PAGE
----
Rethinking Race, Ancestry and Ethnicity in Precision Medicine Research
Rarely has the importance of understanding race and socioeconomic disparities been more pressing. The topic is complex and emotionally charged. However, despite the “hot button” nature of the topic, for those interested in Precision Medicine, race, ancestry and ethnicity have very particular meanings and a crucial impact on the understanding of Social Determinants of Health.
To refine how Precision Medicine can be used to tackle health disparities, we asked experts in the fields of Social Sciences and Genetics to comment on their perceptions of race and ethnicity. Collaboration across disciplines, never an easy thing, is key to advancing our understanding of race and its impact on SDoH. In a “Fireside Chat”, Dr. Consuelo Wilkins moderates a discussion between, Dr. Hector Myers, a Professor of Medicine, Health, & Society and Psychology at Vanderbilt University, and Dr. Nancy Cox, Director of the Vanderbilt Genetics Institute. Their discussion continues to resonate as we seek to understand the nature of race and health disparities in America.
A key question for addressing Social Determinants of Health, is whether health disparities are the result of ancestral genetics, or created by social constructs that differentiate groups based on race and ethnicity. To understand the answer, we must first clarify the fundamental definitions of race and ethnicity and how those terms relate to precision medicine. Indeed, for this reason it may be more informative to talk about genetic ancestry rather than race. While there may be some correlation between what is considered race and genetic (or geographic), ancestry, according to Drs. Cox and Myers, it is an imperfect comparison at best. Both agree that race is better thought of not as a biological construct, but a social one.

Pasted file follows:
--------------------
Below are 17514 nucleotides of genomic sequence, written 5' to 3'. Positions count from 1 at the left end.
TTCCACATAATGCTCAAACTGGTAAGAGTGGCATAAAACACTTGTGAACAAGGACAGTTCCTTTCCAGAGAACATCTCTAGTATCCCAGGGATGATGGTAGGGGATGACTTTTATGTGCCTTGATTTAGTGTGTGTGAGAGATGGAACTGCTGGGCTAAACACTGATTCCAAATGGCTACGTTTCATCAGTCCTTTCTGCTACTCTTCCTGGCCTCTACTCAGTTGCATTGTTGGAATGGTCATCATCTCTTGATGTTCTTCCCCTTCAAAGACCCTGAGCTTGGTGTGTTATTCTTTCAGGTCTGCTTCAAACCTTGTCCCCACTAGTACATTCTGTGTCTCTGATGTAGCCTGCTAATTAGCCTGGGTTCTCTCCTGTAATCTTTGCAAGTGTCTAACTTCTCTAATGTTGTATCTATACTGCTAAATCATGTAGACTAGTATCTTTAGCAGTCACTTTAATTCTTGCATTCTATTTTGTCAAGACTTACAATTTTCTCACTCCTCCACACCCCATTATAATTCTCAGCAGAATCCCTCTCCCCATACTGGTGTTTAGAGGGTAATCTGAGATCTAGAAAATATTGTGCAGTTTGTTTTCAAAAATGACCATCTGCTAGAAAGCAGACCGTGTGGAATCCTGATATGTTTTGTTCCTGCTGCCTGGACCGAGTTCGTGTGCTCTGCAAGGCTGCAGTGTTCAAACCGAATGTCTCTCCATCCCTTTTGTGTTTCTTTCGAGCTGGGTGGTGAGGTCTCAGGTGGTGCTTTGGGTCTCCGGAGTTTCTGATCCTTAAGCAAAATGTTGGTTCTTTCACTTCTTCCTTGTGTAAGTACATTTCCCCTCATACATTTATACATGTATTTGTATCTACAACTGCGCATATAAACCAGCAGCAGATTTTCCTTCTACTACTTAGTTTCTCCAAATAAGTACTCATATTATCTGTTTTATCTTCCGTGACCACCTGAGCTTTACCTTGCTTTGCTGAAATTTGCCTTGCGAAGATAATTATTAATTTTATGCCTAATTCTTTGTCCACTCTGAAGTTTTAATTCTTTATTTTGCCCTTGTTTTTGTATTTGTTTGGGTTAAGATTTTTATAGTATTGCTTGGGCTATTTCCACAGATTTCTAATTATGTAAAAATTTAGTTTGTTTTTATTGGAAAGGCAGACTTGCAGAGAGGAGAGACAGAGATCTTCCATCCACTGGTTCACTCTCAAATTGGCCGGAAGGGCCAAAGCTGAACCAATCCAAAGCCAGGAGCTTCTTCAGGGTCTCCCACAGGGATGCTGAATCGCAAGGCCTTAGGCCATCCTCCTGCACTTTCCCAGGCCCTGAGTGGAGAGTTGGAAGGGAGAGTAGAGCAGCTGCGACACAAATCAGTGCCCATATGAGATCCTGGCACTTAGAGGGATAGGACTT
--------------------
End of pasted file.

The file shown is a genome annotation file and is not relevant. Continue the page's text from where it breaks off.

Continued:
Interestingly, Dr. Myers argues that ethnicity is more relevant than race, as it relates to culture. We all have ethnicity or culture, Dr. Myers argues, yet when collecting data on ethnicity, researchers often only identify the Hispanic culture, implying those who are not Hispanic have no ethnicity.
To determine what effect race and ethnicity have on health outcomes, common understanding of the concepts of race, ancestry, ethnicity and culture across the fields of Genetics and Social Sciences are necessary to help more readily determine the root causes of SDoH. Using massive databases, geneticists capture health disparities and work to tease apart which are determined by sociodemographic factors and which from genetic factors. A collaborative approach to research and training across social and genetic science could help unpack these issues.
Watch the full discussion with Drs. Wilkins, Cox, and Myers:
The video, as well as a transcript of the conversation in both English and Spanish, can also be viewed on the PMHDC website.